William Cecil, 1st Baron Burghley (1520-1598 CE) was Elizabeth I of England’s most important minister for much of her reign (1558-1603 CE). Lord Burghley was Secretary of State for both Edward VI of England (r. 1547-1553 CE) and Elizabeth. He also served the latter as Lord Treasurer from 1572 to 1598 CE and, unlike many great statesmen of the Tudor period, he never seriously fell out of favour with his monarch. Amassing huge wealth and having lived in the impressive Burghley House which still stands today, Lord Burghley died in 1598 CE. He had dominated the political stage across five decades and then retired to the wings having created an enduring noble lineage for his descendants.
William Cecil was born in Lincolnshire in 1520 CE, the son of a Welsh minor noble who had gained prominence by supporting the first Tudor king, Henry VII of England (r. 1485-1509 CE). William was sent to Cambridge for his studies, where he was educated in humanist and Protestant ideas. After university, he trained in law at Gray’s Inn, London. In 1543 CE William became a Member of Parliament, and although he came from an undistinguished background, William’s administrative talents would see him rise to the very top of English politics.
William married his first wife, Mary Cheke, in 1541 CE, but she died just two years into the marriage. On Christmas Day 1546 CE, William then married the highly-educated Mildred Cooke (1526-1589 CE), the daughter of the famous scholar Sir Anthony Cooke (1504-1576 CE). The couple would have three children: Anne, Elizabeth, and Robert.
In 1547 CE William began to move in more powerful circles when he joined the staff of Edward Seymour, the Duke of Somerset who was in all but name the regent for Edward VI. In 1548 CE Cecil became the Secretary of State for the first time, and in 1550 CE he joined the Privy Council of Somerset’s replacement as regent, John Dudley, the Duke of Northumberland (l. 1504-1553 CE). Cecil advocated the continued selling off of church property and rights to collect dues in order to enrich the state coffers. It was during this first stint in government that Cecil was knighted.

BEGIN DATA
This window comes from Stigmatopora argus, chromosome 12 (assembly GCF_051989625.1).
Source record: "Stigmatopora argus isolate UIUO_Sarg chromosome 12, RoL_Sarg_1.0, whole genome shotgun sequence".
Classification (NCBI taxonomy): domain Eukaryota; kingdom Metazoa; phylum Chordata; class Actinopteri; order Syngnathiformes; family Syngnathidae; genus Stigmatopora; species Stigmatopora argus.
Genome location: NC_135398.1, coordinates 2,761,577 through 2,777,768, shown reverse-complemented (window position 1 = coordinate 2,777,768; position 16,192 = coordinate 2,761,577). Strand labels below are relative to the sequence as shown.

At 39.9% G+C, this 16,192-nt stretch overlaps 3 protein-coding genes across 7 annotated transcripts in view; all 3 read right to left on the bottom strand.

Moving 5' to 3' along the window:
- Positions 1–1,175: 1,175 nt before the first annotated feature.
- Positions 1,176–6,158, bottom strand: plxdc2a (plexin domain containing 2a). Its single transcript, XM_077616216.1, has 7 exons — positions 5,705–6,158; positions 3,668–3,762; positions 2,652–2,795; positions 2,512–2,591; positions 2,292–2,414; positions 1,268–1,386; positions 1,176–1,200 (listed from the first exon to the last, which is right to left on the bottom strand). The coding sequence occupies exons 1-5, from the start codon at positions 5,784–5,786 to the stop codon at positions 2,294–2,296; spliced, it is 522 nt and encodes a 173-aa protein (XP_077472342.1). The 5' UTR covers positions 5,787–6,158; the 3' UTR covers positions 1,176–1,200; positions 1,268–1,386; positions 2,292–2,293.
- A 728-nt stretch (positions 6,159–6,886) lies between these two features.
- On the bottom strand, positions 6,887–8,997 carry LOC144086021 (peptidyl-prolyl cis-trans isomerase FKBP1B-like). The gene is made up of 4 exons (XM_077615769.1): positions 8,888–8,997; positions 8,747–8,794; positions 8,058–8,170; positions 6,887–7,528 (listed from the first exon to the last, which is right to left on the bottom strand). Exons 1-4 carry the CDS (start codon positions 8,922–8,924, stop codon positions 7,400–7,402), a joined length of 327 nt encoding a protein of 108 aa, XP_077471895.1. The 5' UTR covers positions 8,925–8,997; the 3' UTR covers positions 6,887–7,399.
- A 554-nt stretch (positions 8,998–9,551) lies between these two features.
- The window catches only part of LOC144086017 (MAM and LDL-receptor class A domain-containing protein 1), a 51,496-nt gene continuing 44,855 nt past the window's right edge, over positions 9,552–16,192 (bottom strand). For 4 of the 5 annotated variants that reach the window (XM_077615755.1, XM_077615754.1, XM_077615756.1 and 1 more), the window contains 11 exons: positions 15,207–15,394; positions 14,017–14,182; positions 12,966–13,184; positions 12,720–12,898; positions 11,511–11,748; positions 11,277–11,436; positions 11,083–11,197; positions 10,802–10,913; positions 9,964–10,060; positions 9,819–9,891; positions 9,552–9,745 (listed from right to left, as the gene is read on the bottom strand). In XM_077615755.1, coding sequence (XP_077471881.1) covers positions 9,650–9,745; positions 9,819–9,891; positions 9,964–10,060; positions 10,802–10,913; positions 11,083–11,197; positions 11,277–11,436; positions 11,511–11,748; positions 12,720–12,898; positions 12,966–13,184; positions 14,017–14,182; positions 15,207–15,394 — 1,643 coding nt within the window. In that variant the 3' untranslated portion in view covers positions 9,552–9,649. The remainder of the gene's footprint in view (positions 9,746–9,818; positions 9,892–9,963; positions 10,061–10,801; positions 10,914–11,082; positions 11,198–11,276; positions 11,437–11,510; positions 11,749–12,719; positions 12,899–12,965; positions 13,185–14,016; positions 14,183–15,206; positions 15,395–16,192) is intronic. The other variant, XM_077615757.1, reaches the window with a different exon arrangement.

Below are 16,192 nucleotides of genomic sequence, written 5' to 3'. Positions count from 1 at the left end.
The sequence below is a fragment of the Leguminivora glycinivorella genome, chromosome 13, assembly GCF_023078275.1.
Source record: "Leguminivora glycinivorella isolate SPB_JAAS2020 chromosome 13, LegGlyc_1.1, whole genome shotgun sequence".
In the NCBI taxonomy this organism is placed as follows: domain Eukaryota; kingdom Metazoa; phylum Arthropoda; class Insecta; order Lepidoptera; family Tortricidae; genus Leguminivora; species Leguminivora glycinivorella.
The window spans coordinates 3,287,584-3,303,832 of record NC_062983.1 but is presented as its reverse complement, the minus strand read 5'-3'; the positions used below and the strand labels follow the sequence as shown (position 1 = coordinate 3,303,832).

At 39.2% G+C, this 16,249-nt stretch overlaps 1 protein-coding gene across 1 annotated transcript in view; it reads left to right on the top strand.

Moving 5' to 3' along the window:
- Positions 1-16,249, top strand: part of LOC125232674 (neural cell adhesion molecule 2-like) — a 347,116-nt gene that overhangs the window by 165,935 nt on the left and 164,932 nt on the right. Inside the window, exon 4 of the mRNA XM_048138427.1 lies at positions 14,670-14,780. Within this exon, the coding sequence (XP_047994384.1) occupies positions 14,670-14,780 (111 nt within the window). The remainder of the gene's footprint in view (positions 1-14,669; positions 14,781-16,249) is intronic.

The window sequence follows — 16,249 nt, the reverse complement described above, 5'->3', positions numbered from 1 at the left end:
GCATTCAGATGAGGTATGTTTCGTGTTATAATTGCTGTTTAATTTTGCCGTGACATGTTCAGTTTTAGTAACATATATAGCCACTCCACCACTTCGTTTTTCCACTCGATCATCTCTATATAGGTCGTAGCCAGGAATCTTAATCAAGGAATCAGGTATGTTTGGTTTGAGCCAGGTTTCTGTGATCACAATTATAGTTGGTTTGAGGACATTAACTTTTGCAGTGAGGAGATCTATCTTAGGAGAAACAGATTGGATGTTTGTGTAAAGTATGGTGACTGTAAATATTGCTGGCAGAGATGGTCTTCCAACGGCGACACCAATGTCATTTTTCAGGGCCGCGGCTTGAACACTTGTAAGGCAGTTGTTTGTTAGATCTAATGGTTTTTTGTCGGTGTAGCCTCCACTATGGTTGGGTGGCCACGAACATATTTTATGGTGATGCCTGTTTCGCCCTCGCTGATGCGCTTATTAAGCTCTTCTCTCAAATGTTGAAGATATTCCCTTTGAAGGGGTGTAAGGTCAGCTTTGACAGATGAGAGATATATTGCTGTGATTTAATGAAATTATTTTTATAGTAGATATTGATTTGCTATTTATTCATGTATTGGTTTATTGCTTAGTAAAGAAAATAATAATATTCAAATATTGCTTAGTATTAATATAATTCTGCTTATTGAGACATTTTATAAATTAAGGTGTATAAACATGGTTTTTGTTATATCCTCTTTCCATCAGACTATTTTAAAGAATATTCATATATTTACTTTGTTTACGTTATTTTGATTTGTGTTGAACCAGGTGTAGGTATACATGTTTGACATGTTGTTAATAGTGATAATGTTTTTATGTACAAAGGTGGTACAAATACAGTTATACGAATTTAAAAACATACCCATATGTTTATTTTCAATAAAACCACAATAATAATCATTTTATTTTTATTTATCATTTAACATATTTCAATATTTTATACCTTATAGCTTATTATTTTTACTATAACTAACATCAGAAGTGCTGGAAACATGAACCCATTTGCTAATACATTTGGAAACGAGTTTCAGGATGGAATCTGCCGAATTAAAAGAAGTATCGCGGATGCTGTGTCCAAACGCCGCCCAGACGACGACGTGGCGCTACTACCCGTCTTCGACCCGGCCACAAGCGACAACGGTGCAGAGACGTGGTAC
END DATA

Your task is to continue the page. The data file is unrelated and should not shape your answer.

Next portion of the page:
With greater power came greater risk, and when Somerset was found guilty of treason, William’s old connections were remembered; he was likewise imprisoned in the Tower of London but was later pardoned. Things did not improve very much with the succession of Mary I of England in 1553 CE (r. 1553-1558 CE). Cecil endured five years in the political doldrums, largely because Catholic Mary did not take kindly to Cecil’s Protestant views or his previous political loyalties. It is suggestive of Cecil’s wily political instincts and the real dangers he endured during Mary’s reign that for the rest of his life he kept in his possession, just in case the religious tide should ever turn again, a letter signed by the vicar of Wimbledon that he had once attended mass.
Elizabeth I’s Chief Minister
Cecil’s political star began to rise again with the succession of Elizabeth I in November 1558 CE. Elizabeth had first taken advantage of Cecil’s talents in 1550 CE when he was given the task of administering the princess’ private estates. The new queen immediately made Cecil her Secretary of State, a position he held until 1572 CE. In 1561 CE Cecil became the Master of the Court of Wards and Liveries which collected feudal dues and looked after certain orphans. At the same time, Cecil made five times his official salary by selling the official positions it was in his power to bestow. The statesman moved into his magnificent new house during the 1560s CE, the Gothic-inspired Burghley House in Stamford, Lincolnshire.